St. Jerome (340–420), who spent so much time with the Bible, once said that “Ignorance of the Scriptures is ignorance of Christ.” In order to be well-prepared for Sunday Mass, I recommend that you not only read the Scripture readings over before you go to your parish for Sunday worship, but that you actually make the Sunday Bible readings the center of your weekday meditations. Take the Sunday readings each day of the week and contemplate the text. Through quiet prayer, the Holy Spirit will help you apply the meaning of the texts to your practical life, and by being well-prepared each week for the Sunday liturgy, your weekly experience will be much deeper and more meaningful.
The Vital Importance of Preaching
The Sunday homily follows the proclamation of the Gospel passage. Parish priests have a solemn obligation to be well prepared for the Sunday liturgy. Priests who neglect this solemn duty are doing irreparable harm to the souls that have been entrusted to them. Preaching the Word of God is a tremendous responsibility. Since the lay faithful are being bombarded by numerous and continual challenges to the practice of their Faith, it is essential that parish priests be committed to inspire, motivate, and instruct their parishioners every week.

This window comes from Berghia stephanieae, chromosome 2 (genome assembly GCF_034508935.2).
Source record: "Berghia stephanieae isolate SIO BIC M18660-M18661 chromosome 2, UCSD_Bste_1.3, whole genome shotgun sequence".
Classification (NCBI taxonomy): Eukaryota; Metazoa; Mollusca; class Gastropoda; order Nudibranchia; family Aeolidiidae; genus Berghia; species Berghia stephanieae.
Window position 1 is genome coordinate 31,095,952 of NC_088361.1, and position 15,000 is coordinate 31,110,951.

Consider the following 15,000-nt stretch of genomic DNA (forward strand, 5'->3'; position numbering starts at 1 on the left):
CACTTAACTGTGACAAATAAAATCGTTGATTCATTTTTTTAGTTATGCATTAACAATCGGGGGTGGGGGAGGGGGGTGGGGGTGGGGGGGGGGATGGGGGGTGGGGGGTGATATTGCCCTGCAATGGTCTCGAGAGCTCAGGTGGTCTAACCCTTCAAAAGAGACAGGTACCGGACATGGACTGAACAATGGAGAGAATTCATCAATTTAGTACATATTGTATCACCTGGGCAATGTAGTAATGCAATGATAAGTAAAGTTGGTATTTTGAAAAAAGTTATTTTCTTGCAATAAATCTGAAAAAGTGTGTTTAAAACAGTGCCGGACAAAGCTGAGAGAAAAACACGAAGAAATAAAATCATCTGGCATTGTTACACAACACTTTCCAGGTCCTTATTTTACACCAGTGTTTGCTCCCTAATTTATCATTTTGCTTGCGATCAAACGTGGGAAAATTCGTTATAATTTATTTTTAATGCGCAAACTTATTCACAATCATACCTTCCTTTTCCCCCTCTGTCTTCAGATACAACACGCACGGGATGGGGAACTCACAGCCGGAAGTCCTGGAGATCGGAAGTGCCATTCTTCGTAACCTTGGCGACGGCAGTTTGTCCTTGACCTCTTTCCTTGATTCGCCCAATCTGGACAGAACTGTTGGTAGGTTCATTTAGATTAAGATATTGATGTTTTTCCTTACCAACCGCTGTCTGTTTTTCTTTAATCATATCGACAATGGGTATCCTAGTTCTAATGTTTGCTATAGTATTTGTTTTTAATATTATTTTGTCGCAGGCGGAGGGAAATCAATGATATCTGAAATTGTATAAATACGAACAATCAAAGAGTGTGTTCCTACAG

In order that parish priests can accomplish this solemn obligation, the ministry of preaching needs to be the very soul of their ministry. They are to devote as many hours every week to the preparation of the Sunday homily as necessary to meet the practical needs of their parishioners. The preparation of the Sunday homily must be the first thing that each parish priest does each week. The same applies to deacons when they are scheduled to give the homily.
The ministry of preaching is something to be interwoven with the daily life of the parish priest as his daily prayer and daily apostolic activity enlighten and inspire his Sunday homily. When the Sunday homily flows from his priestly heart, his spoken word becomes convincing and challenging to his listeners. The parish priest must be willing to “walk the talk,” never asking his people to do something that he himself is not doing or is not striving to do in his own journey with the Lord. Preaching becomes a powerful tool of evangelization when it flows from the heart of the preacher. The Holy Spirit works well with this kind of sincere and convinced instrument of the Word.